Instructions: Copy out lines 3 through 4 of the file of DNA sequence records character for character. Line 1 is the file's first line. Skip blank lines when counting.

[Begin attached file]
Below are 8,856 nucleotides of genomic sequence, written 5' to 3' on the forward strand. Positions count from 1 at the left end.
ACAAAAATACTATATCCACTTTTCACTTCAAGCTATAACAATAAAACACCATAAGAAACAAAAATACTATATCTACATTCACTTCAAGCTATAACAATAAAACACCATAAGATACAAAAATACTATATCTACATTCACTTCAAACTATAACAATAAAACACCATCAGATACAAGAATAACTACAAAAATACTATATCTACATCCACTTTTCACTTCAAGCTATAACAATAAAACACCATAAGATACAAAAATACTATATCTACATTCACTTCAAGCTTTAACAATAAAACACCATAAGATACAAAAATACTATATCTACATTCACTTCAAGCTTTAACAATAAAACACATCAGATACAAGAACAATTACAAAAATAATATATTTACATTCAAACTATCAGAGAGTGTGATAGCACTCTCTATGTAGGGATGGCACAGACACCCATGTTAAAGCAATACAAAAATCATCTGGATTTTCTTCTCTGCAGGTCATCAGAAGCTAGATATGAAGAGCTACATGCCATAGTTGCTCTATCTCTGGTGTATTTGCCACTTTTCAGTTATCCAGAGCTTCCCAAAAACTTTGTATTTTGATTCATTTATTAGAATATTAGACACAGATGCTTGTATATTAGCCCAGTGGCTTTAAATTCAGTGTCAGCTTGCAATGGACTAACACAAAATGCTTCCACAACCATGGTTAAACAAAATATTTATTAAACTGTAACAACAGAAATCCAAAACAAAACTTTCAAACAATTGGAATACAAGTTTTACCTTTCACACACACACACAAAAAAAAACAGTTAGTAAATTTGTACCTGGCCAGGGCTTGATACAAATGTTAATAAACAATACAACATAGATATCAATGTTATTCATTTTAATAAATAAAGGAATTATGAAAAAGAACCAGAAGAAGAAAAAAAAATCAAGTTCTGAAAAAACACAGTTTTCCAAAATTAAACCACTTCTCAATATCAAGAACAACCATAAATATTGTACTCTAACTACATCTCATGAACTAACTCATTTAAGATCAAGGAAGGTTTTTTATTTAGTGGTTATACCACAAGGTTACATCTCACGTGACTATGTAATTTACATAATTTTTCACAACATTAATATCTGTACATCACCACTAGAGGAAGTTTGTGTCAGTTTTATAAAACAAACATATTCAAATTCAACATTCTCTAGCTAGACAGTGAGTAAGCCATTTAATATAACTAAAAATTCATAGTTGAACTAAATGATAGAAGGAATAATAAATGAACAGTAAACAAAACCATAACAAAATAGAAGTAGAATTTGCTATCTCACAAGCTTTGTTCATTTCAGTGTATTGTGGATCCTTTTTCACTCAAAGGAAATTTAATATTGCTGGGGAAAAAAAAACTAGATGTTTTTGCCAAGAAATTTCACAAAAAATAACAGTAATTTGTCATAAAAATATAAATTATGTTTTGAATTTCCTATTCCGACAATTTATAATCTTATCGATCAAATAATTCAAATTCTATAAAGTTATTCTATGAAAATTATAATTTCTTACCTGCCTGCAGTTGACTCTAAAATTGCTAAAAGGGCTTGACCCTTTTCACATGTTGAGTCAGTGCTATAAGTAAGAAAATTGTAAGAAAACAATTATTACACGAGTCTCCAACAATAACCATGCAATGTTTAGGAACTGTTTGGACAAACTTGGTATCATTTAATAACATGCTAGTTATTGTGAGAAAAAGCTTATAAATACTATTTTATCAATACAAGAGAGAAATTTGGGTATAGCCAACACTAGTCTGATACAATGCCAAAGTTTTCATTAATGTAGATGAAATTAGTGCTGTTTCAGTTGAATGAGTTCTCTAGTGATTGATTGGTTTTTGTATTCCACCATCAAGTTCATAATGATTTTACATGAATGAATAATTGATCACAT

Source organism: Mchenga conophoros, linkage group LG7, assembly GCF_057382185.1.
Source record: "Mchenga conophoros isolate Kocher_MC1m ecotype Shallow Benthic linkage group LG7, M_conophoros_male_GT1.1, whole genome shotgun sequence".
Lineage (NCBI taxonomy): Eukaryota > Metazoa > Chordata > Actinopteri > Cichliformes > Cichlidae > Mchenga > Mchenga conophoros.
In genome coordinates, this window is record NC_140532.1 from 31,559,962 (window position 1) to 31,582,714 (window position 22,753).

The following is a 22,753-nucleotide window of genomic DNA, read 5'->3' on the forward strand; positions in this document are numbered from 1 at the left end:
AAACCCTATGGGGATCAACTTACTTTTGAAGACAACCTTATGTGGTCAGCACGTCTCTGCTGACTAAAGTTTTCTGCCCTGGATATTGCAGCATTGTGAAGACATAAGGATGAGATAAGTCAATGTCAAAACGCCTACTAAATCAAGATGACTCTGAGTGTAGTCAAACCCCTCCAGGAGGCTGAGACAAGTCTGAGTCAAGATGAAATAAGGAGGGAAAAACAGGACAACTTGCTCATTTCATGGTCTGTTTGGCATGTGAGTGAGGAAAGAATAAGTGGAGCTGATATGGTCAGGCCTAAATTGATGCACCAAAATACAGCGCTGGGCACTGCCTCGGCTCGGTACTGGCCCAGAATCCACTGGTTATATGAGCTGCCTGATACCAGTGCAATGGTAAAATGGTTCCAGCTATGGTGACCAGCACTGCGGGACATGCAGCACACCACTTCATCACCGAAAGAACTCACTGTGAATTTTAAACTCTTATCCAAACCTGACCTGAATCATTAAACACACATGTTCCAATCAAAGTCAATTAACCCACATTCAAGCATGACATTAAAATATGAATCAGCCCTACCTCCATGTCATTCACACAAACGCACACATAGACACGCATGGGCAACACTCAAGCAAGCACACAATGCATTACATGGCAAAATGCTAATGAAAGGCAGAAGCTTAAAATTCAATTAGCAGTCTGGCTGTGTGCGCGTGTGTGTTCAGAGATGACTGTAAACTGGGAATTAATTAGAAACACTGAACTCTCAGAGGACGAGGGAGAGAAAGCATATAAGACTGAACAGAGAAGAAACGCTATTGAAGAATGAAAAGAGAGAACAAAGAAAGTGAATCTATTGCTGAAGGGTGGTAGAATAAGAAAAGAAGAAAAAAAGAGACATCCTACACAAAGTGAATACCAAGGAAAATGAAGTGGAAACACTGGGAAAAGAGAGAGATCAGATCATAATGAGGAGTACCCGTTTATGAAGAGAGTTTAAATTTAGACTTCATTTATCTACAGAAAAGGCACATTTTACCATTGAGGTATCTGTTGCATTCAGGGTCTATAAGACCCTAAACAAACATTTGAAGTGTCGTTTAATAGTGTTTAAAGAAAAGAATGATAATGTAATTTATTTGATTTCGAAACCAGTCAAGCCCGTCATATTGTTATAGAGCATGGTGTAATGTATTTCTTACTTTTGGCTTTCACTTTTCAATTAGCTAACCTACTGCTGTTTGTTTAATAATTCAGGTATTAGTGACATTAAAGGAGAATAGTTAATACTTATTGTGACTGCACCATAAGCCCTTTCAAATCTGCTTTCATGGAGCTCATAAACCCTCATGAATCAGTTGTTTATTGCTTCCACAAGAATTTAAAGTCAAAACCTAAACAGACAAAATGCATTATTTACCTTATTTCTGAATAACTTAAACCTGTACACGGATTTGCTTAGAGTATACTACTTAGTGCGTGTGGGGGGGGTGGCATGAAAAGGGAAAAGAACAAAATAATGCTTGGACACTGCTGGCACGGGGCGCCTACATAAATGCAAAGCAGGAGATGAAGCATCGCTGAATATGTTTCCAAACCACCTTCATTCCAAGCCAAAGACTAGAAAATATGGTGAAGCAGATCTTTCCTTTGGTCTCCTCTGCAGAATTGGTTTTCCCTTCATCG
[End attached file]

Source organism: Mchenga conophoros, linkage group LG7, assembly GCF_057382185.1.
Source record: "Mchenga conophoros isolate Kocher_MC1m ecotype Shallow Benthic linkage group LG7, M_conophoros_male_GT1.1, whole genome shotgun sequence".